Men's High Jump and Pole Vault Previews
The high jump will most likely be won at a relatively low height, given that the highest performance this year by any competitor is Stefan Holm's 2.33, which he has accomplished twice.
Lars Börgeling (Foto: Chai)The Swede, who placed fourth in Sydney, also has the best claim to being the favorite, given his six competitions this season at 2.30 or better, four of them resulting in wins. No other jumper has compiled a comparable record.
Challenging Holm should be Andrey Chubsa of Belarus. The 19-year-old opened his international season relatively late in July, but was impressive in a five-day period, three times leaping over his pre-2002 PB and winning the Stockholm competition (against Holm) with his current career best of 2.32.
Holm's countryman and longtime rival Staffan Strandwith a pair of 2.30 performances this season-- is currently nursing a painful ankle condition and might not be in top form in Munich.
The top two placers in this year's Russian championships at 2.28--Yaroslav Rybakov, the silver medallist in Edmonton, and Pavel Fomenkohave had few high-performance competitions this year but could well be part of the chase for the medals.
A pair of European Cup winnersTomá Janků of the Czech Republic and French jumper Gregory Gabellaboth bring 2.30 jumps to Munich, as does Poland's Grzegorz Sposób.
No entrant has a higher PB than the 2.36 of reigning world champion Martin Buss of Germany at 2.36, but the Berliner comes to Munich with a season best of 2.25 and a meager 2.21 in his final competition. In short, he does not appear to be a significant factor. Of course, that is what was said about him last summer, just before he captured his world title . . .
Lars Börgeling is peaking at the right time
Germany's Lars Börgeling is certainly peaking at the right time, with a PB 5.85 in his final competition before Munich. The 23-year-old reigning European U23 champion has jumped 5.80 or better on four occasions this season, the same number logged by his countryman Tim Lobinger, who won the silver medal in Budapest four years ago and who leads all Europeans in 2002 with 5.90.
Together, these two Germans appear to be the front runners in the event. But vertical jumps are cruel in being unforgiving of any mistakes, and the winner may well be determined in large measure by a clean jumping record rather than a high height, especially if the Munich winds are challenging.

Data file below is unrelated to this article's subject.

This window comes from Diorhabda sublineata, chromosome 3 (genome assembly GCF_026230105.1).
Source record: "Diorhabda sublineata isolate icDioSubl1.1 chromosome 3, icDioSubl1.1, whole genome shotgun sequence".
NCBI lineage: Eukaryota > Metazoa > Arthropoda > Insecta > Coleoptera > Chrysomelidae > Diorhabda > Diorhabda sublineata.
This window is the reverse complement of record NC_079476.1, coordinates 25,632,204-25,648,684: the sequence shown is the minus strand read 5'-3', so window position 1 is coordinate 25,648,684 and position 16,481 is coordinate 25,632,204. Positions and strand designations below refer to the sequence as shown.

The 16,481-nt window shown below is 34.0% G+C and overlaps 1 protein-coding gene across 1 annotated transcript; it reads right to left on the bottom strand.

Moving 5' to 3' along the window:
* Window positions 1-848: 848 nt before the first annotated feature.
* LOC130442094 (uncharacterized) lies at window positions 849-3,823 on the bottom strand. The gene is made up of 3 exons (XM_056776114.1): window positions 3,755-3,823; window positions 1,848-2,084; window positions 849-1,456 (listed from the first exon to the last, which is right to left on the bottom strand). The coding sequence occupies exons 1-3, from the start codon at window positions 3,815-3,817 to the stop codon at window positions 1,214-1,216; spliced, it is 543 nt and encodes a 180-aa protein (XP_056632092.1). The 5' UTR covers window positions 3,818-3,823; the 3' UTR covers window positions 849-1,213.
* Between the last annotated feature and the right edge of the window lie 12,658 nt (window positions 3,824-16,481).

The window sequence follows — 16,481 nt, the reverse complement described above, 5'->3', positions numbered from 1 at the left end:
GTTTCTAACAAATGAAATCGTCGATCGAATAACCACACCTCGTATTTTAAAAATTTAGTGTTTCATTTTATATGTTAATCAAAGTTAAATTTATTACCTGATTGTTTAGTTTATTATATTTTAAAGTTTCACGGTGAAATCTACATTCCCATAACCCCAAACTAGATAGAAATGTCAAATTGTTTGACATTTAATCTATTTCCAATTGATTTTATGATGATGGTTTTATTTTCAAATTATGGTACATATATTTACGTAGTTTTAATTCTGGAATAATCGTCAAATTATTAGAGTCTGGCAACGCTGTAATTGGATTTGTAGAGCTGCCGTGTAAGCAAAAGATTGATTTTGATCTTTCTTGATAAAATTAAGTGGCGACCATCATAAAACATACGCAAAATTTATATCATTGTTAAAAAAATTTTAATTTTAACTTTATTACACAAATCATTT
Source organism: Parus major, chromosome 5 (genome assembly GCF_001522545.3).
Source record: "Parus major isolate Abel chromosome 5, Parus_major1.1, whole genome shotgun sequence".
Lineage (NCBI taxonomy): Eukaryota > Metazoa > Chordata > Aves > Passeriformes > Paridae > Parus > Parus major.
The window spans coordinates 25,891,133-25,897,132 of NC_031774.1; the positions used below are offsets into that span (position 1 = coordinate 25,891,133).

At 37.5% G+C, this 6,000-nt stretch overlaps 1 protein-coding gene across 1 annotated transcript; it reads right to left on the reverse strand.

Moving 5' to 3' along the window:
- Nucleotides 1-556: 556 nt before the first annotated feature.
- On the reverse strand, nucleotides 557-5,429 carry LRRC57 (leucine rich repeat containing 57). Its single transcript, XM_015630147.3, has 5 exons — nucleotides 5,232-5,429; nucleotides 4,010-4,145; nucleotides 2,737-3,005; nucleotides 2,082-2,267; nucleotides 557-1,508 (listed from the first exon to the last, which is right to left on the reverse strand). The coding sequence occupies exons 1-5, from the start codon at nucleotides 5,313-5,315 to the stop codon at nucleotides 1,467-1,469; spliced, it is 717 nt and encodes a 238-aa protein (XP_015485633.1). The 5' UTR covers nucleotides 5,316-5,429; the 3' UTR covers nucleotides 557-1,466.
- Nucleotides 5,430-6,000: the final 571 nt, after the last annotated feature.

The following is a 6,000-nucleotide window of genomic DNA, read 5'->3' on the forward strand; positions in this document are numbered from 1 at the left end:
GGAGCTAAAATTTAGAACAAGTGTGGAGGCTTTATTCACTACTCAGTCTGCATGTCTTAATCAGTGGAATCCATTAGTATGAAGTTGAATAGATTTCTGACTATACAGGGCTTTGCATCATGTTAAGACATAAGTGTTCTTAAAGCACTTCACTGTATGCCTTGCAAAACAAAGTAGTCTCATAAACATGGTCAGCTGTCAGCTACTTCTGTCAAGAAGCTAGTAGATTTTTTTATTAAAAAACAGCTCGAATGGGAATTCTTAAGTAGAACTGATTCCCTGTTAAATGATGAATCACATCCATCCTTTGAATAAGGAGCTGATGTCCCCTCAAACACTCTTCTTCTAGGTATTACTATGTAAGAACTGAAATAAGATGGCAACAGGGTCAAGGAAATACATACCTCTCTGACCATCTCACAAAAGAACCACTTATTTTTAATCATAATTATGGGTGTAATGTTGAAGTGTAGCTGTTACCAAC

A third German vaulter, Richard Spiegelburg, has shown good form in the last weeks, as evidenced by a 5.70 in Leverkusen behind Börgeling. It was reason enough for him to receive a late nomination as a replacement for Danny Ecker, whose lingering shoulder problem forced him out of the competition.
This year's Russian champion, Vasiliy Gorshkov, should be in the thick of the battle should either Börgeling or Lobinger falter. The 25-year-old has jumped 5.70 or better in six competitions, including a PB performance of 5.80 in winning his national title.
A big question mark surrounds Edmonton silver medallist Alex Averbukh of Israel, whose sub-par season thus far (best of 5.70) may be ascribed to a lack of focus following the deaths of both his father and father-in-law in his native Siberia earlier in the season.
After jumping 5.75 to win the French title in July, Romain Mesnil has been plagued with a tender hamstring and will not be at full strength. And despite a 5.75 to take the European indoor silver medal in March, Patrik Kristiansson of Sweden carries only a 5.60 outdoor best.
Czech vaulter Adam Ptáček has a national record 5.80 to his credit this year, as well as a 5.76, but as both came on familiar turf in Prague, the 21-year-old has yet to demonstrate that he can produce high jumps on the road. The same might be said about his countryman, těpán Janáček, two of whose three jumps at 5.71 and higher (with a best of 5.76) were on Czech soil.
Of the remaining jumpers, Giuseppe Gibilisco of Italy stands out with repeated consistency in the range of 5.65 to 5.70. But will this be enough for a medal?